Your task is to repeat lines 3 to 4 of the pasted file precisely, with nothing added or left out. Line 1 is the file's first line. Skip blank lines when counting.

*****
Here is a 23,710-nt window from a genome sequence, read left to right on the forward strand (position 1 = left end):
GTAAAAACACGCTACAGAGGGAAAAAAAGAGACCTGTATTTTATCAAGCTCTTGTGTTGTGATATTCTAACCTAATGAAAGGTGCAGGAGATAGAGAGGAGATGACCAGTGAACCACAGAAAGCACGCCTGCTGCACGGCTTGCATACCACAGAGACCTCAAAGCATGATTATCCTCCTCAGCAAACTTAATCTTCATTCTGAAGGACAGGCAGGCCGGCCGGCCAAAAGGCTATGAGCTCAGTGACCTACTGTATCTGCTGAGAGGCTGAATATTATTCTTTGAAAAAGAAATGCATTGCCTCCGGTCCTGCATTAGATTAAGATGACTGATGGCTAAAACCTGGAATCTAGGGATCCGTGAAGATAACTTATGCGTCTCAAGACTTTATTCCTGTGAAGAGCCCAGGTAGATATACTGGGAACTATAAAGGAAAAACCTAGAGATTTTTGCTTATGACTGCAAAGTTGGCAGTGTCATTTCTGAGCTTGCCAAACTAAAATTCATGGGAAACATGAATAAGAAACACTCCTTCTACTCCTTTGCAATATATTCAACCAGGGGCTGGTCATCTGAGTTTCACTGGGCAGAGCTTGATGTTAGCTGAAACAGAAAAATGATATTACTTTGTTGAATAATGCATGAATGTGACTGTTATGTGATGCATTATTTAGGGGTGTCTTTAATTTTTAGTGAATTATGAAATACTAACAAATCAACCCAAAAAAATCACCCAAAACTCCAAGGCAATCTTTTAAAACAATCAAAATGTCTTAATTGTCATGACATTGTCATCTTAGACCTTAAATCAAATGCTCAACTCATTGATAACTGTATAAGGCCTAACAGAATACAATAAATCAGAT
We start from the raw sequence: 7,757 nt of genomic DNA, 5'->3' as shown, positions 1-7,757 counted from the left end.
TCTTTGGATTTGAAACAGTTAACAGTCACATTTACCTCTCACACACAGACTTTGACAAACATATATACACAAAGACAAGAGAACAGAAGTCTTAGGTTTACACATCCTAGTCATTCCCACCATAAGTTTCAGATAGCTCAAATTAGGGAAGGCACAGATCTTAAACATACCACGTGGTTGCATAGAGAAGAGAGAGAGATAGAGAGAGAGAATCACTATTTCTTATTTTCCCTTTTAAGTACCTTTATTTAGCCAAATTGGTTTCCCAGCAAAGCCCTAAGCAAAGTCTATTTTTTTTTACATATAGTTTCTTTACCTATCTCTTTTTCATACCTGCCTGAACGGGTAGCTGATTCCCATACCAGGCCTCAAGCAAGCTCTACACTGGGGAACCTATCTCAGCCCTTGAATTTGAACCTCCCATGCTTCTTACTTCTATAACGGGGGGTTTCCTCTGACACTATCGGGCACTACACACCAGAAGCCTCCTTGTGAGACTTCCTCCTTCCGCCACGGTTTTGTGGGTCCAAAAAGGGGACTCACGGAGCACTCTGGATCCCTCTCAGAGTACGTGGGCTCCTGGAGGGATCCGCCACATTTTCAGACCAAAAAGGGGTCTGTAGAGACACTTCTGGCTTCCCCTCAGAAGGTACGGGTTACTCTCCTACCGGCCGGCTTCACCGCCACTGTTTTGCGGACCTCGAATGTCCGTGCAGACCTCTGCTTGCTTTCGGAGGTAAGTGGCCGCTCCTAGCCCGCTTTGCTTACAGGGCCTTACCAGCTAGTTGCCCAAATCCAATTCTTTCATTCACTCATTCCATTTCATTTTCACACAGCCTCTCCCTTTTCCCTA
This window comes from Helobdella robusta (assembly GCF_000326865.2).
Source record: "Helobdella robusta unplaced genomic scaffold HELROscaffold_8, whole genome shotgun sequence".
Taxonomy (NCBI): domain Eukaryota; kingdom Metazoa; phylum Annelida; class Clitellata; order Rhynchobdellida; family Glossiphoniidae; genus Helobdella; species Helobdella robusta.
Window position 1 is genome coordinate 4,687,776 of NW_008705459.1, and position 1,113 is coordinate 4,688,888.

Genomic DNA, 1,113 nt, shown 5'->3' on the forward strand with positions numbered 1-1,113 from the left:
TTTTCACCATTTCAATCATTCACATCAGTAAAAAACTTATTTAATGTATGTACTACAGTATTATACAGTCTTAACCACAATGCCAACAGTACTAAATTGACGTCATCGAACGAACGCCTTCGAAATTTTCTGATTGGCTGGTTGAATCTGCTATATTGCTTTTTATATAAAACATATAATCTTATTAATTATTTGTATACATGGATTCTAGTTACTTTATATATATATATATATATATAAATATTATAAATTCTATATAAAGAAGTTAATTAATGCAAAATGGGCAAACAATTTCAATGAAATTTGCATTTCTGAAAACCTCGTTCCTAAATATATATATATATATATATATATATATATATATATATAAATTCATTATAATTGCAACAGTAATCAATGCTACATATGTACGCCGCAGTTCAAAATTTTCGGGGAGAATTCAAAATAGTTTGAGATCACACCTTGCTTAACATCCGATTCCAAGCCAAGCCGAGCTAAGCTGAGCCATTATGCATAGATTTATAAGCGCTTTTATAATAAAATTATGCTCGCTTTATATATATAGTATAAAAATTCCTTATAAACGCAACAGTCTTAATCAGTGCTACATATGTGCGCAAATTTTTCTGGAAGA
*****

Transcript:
We start from the raw sequence: 7,757 nt of genomic DNA, 5'->3' as shown, positions 1-7,757 counted from the left end.
TCTTTGGATTTGAAACAGTTAACAGTCACATTTACCTCTCACACACAGACTTTGACAAACATATATACACAAAGACAAGAGAACAGAAGTCTTAGGTTTACACATCCTAGTCATTCCCACCATAAGTTTCAGATAGCTCAAATTAGGGAAGGCACAGATCTTAAACATACCACGTGGTTGCATAGAGAAGAGAGAGAGATAGAGAGAGAGAATCACTATTTCTTATTTTCCCTTTTAAGTACCTTTATTTAGCCAAATTGGTTTCCCAGCAAAGCCCTAAGCAAAGTCTATTTTTTTTTACATATAGTTTCTTTACCTATCTCTTTTTCATACCTGCCTGAACGGGTAGCTGATTCCCATACCAGGCCTCAAGCAAGCTCTACACTGGGGAACCTATCTCAGCCCTTGAATTTGAACCTCCCATGCTTCTTACTTCTATAACGGGGGGTTTCCTCTGACACTATCGGGCACTACACACCAGAAGCCTCCTTGTGAGACTTCCTCCTTCCGCCACGGTTTTGTGGGTCCAAAAAGGGGACTCACGGAGCACTCTGGATCCCTCTCAGAGTACGTGGGCTCCTGGAGGGATCCGCCACATTTTCAGACCAAAAAGGGGTCTGTAGAGACACTTCTGGCTTCCCCTCAGAAGGTACGGGTTACTCTCCTACCGGCCGGCTTCACCGCCACTGTTTTGCGGACCTCGAATGTCCGTGCAGACCTCTGCTTGCTTTCGGAGGTAAGTGGCCGCTCCTAGCCCGCTTTGCTTACAGGGCCTTACCAGCTAGTTGCCCAAATCCAATTCTTTCATTCACTCATTCCATTTCATTTTCACACAGCCTCTCCCTTTTCCCTA